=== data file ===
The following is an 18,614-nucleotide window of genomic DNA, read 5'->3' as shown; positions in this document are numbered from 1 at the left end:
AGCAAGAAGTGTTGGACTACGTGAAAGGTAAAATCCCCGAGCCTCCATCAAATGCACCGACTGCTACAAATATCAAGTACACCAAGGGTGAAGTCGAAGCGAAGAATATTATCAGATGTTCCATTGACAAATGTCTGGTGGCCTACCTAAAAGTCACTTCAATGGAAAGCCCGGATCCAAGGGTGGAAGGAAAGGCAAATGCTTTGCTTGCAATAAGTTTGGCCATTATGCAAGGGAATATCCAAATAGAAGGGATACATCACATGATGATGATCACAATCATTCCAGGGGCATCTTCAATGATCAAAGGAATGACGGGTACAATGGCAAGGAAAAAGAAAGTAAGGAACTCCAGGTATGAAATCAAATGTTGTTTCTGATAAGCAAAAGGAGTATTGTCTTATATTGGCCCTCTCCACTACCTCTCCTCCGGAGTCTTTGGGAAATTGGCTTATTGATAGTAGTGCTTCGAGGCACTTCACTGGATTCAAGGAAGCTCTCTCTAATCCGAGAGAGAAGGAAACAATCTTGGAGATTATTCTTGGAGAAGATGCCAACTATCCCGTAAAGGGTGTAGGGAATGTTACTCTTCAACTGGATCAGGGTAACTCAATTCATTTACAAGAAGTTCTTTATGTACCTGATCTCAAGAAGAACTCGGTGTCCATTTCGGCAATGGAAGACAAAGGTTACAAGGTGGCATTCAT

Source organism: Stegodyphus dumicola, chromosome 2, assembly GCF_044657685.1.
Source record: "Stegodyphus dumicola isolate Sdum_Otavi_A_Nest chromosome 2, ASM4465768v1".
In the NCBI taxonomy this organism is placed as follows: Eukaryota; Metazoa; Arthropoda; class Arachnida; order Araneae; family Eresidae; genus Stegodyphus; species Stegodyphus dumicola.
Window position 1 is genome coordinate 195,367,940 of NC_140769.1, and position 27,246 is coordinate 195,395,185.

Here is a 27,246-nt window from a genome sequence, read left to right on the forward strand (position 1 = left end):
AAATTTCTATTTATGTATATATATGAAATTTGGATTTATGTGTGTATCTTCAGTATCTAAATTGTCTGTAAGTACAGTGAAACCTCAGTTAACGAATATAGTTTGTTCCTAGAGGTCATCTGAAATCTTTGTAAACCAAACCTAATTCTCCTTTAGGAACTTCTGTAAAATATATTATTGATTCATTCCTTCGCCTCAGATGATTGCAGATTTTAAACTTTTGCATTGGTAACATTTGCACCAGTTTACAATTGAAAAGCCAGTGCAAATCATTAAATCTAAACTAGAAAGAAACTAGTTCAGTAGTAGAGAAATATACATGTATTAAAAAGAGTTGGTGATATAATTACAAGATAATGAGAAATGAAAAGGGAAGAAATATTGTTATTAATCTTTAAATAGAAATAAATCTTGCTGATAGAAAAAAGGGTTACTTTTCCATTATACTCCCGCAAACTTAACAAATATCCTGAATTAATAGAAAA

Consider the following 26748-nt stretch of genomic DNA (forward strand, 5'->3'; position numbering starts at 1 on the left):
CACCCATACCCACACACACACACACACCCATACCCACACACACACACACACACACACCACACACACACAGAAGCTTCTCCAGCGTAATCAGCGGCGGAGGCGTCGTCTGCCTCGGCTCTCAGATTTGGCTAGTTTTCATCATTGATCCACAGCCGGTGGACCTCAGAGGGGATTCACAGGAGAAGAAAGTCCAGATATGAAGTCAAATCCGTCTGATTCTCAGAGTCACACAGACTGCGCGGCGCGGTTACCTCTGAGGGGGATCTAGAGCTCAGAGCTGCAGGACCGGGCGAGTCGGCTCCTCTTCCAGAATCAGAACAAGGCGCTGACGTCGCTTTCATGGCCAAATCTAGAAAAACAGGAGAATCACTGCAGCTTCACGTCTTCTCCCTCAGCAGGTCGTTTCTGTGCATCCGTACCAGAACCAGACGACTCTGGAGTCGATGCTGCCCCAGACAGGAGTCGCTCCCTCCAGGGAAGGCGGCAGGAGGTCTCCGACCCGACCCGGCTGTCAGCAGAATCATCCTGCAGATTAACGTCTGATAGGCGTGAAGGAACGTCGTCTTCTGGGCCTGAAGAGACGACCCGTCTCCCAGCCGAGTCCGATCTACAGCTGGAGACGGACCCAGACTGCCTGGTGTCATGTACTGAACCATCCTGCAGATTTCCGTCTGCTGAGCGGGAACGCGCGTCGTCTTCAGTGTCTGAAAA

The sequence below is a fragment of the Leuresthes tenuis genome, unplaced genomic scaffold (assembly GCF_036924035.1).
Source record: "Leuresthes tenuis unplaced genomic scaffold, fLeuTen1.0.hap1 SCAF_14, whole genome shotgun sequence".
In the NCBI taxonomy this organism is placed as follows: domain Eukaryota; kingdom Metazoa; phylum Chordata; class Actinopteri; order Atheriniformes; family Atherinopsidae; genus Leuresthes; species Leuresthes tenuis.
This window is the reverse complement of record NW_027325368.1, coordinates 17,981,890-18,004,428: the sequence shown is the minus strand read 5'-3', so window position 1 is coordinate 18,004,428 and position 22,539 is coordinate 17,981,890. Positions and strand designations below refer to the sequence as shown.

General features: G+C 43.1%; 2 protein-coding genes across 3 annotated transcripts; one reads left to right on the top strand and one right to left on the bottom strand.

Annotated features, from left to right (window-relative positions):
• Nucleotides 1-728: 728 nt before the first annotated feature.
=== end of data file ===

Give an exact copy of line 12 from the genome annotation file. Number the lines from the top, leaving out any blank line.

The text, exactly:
Source record: "Leuresthes tenuis unplaced genomic scaffold, fLeuTen1.0.hap1 SCAF_14, whole genome shotgun sequence".